The older women wear the inkehli and the Isidwaba. The older women decorate the inkehli ( red hat) with lots of beadwork. Each area or family will have their own style of beadwork and patterns that have been handed down from the older generation. The Isidwaba (cow skin skirt)-is made out of cow skin. The family make the isidwaba by soaking the raw cow skin in water, they then take it out and rub it with parrafin and powder soap and wash it with a stone and rub the skin off.
They will put it in a plastic bag and dig a hole underneath a pile of cow compost because it creates warmth. Because of the heat generated the skirt becomes soft in one week.
The family then take out the heated skirt and it is washed with soap and water until it is soft, the skirt is then cut in layers and it is sewn together. After that they will make equal pleats to make up the pleated skirt. Thereafter a fire is made and grass is burnt that makes a special black ash that is mixed with pork oil. The black paste is then rubbed into the skirt and pleats. It is then tied with a strong cord and it is kept to dry out for two weeks, and after that you can wear it.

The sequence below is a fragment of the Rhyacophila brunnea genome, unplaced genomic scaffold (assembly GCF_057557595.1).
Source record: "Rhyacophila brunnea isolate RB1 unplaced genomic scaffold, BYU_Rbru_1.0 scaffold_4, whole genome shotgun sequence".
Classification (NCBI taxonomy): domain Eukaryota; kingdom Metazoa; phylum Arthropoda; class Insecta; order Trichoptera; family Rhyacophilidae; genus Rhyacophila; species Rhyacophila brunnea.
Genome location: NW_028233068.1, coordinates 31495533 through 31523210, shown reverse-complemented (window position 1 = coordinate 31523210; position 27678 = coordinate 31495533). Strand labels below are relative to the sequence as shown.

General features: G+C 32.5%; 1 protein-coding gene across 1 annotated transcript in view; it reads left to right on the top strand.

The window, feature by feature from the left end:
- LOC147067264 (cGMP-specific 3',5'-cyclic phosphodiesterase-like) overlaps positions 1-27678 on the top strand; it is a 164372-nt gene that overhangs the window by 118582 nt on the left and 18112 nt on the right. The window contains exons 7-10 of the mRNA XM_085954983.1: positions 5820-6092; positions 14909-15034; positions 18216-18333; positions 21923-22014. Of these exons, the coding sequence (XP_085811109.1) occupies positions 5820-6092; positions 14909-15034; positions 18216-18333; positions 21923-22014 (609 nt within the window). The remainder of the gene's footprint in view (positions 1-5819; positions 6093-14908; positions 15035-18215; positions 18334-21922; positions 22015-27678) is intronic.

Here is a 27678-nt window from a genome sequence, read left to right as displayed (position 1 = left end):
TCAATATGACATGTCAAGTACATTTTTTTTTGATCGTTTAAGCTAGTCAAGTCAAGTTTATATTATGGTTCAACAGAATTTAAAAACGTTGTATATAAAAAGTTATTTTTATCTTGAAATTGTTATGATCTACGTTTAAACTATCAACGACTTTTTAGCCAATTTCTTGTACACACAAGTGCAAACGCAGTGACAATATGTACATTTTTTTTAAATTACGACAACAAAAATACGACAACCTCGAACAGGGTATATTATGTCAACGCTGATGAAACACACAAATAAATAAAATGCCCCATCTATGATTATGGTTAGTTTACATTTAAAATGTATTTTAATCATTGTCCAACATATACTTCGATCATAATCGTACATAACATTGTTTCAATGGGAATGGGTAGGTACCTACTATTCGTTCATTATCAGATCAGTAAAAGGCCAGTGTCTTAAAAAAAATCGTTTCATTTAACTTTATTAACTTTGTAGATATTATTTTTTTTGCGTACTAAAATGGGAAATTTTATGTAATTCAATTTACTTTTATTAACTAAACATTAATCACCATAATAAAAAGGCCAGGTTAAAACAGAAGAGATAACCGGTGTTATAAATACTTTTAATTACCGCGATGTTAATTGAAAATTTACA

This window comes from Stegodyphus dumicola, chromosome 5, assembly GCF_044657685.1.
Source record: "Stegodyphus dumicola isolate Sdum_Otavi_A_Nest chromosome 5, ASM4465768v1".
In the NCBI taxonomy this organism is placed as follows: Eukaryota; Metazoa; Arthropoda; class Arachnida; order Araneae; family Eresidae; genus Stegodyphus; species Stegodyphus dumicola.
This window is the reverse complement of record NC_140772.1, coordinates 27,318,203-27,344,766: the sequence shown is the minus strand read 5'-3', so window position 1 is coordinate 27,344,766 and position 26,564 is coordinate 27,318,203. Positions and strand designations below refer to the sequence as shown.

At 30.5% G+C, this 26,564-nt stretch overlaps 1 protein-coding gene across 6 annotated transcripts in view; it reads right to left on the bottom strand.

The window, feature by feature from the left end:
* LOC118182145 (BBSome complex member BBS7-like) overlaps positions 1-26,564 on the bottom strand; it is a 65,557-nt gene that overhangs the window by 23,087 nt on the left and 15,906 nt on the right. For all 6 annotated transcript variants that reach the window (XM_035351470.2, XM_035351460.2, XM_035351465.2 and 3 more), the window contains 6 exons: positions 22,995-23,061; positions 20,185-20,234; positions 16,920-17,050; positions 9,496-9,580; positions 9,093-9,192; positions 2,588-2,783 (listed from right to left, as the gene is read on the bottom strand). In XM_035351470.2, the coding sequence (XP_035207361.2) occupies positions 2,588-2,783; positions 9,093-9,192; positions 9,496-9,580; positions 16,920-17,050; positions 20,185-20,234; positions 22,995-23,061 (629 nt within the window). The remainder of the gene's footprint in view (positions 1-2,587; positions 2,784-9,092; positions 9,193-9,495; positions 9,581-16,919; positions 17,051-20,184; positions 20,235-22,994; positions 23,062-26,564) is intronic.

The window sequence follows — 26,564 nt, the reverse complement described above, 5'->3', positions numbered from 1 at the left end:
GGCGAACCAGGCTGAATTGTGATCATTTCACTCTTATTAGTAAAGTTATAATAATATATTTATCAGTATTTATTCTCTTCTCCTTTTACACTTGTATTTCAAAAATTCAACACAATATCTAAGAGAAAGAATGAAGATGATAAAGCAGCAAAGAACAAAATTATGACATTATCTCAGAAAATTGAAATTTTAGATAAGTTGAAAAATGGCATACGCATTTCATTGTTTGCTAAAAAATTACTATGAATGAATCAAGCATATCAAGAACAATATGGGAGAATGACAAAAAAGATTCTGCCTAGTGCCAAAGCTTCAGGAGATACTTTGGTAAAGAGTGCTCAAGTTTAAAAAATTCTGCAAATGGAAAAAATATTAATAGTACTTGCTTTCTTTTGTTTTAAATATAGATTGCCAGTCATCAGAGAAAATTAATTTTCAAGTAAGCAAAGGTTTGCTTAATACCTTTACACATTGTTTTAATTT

If you wear it, you first put a towel underneath and then the isidwaba so it will not scratch you. They become softer with age but they are quite stiff. Then an umqulu, a rounded or folded fabric that is stuffed like a sausage is worn. The reason behind this as it exaggerates the bottom area. The married woman also wears white beads like a scarf.

At a funeral- she must wear isdwaba ,umqulu and inkehli and must wear a big black scarf on her shoulders, the woman sit on the floor in mourning (bazothe) until the body is buried. This mourning encompasses all the married women in the household. They will all sit together and mourn. The unmarried women will prepare the food and take care of the mourners.

In traditional events , wedding and ceremonies -the married women wear scarves with colorful beads and will carry a small stick which is decorated with chiffon and beads. On the feet black or white flat takkies decorated with beads are worn. The women wear big belts, the base layer is a woven grass belt that then has beads on top, this grass belt is usually 10 – 20 cm wide and this is called isibhamba. The grass that us used is amaqhosha and the grass is plaited and woven into a belt.

They wear isithokothela around the neck which is a thicker chocker woven type necklace.
At the waist you use the umgunqulu, this is a rounded fabric tube and it is covered with decorated fabrics and beads. The next piece is a beaded apron, that sits on top of the skirt.
Anklets are worn these are called igqizo in Zulu and these are beaded in white beads and these are tied around the legs. There is a considerable amount of items that need to be worn and it can take 20 – 30 minutes to get dressed. Many of the items are old and some have also been passed down from generation to generation with each new Makhoti adding to the beadwork to suit her style.